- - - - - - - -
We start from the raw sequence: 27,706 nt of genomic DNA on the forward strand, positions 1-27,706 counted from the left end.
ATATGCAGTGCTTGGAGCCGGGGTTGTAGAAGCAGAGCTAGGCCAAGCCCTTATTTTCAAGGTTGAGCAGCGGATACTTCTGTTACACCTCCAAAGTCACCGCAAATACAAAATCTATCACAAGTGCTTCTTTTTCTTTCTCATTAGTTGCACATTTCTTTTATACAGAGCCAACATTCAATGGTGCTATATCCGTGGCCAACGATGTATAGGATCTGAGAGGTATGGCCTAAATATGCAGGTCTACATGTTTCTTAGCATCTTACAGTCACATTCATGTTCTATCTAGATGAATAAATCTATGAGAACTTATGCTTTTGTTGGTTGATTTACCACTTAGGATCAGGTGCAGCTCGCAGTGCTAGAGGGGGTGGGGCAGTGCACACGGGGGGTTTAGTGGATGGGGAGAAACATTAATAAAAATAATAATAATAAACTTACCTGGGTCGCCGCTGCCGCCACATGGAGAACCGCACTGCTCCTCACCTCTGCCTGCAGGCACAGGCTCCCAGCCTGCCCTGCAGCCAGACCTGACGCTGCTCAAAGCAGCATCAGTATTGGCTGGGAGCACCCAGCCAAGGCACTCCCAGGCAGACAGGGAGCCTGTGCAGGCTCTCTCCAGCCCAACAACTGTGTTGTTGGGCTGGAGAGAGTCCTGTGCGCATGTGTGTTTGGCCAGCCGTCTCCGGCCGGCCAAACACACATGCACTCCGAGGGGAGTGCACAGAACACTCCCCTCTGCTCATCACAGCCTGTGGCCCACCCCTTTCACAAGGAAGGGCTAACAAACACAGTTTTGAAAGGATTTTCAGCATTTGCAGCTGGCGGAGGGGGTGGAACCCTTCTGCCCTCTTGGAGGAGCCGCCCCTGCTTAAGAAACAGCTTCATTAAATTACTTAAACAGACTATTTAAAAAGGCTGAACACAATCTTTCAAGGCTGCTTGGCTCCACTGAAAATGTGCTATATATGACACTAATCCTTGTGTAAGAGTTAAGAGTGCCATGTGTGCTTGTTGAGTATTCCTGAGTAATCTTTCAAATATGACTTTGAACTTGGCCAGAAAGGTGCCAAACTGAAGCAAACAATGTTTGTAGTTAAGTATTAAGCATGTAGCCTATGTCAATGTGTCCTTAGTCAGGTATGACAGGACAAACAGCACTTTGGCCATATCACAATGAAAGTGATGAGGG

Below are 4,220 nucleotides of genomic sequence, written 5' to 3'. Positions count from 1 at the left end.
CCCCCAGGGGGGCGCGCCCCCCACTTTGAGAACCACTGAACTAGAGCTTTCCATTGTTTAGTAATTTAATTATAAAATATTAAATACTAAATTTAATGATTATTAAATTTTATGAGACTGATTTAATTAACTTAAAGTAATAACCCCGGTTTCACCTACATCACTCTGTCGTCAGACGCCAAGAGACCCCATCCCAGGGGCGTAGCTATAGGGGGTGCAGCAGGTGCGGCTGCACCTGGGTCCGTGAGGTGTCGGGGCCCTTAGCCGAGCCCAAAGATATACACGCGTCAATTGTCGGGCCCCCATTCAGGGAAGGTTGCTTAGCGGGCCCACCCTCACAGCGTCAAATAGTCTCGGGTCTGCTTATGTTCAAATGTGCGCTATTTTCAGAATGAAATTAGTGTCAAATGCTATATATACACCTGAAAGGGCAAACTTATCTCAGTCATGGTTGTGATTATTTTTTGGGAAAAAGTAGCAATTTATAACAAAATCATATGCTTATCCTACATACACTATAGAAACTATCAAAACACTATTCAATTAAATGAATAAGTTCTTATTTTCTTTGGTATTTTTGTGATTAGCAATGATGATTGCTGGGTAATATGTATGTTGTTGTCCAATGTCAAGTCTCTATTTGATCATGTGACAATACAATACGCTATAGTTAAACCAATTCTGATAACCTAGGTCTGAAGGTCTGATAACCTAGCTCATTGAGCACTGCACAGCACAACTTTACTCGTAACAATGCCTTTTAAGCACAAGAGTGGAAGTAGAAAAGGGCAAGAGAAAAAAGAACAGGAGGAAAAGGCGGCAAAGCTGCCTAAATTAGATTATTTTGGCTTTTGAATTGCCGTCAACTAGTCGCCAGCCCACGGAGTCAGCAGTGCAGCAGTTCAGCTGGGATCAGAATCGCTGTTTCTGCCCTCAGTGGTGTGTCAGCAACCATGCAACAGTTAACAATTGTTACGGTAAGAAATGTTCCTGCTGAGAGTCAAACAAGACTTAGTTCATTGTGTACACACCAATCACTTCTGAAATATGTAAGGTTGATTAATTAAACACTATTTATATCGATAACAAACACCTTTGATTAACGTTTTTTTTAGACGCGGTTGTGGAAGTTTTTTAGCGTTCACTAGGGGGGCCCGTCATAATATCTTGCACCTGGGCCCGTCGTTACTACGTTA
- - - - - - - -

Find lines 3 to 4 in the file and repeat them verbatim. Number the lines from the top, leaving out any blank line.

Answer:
Below are 4,220 nucleotides of genomic sequence, written 5' to 3'. Positions count from 1 at the left end.
CCCCCAGGGGGGCGCGCCCCCCACTTTGAGAACCACTGAACTAGAGCTTTCCATTGTTTAGTAATTTAATTATAAAATATTAAATACTAAATTTAATGATTATTAAATTTTATGAGACTGATTTAATTAACTTAAAGTAATAACCCCGGTTTCACCTACATCACTCTGTCGTCAGACGCCAAGAGACCCCATCCCAGGGGCGTAGCTATAGGGGGTGCAGCAGGTGCGGCTGCACCTGGGTCCGTGAGGTGTCGGGGCCCTTAGCCGAGCCCAAAGATATACACGCGTCAATTGTCGGGCCCCCATTCAGGGAAGGTTGCTTAGCGGGCCCACCCTCACAGCGTCAAATAGTCTCGGGTCTGCTTATGTTCAAATGTGCGCTATTTTCAGAATGAAATTAGTGTCAAATGCTATATATACACCTGAAAGGGCAAACTTATCTCAGTCATGGTTGTGATTATTTTTTGGGAAAAAGTAGCAATTTATAACAAAATCATATGCTTATCCTACATACACTATAGAAACTATCAAAACACTATTCAATTAAATGAATAAGTTCTTATTTTCTTTGGTATTTTTGTGATTAGCAATGATGATTGCTGGGTAATATGTATGTTGTTGTCCAATGTCAAGTCTCTATTTGATCATGTGACAATACAATACGCTATAGTTAAACCAATTCTGATAACCTAGGTCTGAAGGTCTGATAACCTAGCTCATTGAGCACTGCACAGCACAACTTTACTCGTAACAATGCCTTTTAAGCACAAGAGTGGAAGTAGAAAAGGGCAAGAGAAAAAAGAACAGGAGGAAAAGGCGGCAAAGCTGCCTAAATTAGATTATTTTGGCTTTTGAATTGCCGTCAACTAGTCGCCAGCCCACGGAGTCAGCAGTGCAGCAGTTCAGCTGGGATCAGAATCGCTGTTTCTGCCCTCAGTGGTGTGTCAGCAACCATGCAACAGTTAACAATTGTTACGGTAAGAAATGTTCCTGCTGAGAGTCAAACAAGACTTAGTTCATTGTGTACACACCAATCACTTCTGAAATATGTAAGGTTGATTAATTAAACACTATTTATATCGATAACAAACACCTTTGATTAACGTTTTTTTTAGACGCGGTTGTGGAAGTTTTTTAGCGTTCACTAGGGGGGCCCGTCATAATATCTTGCACCTGGGCCCGTCGTTACTACGTTA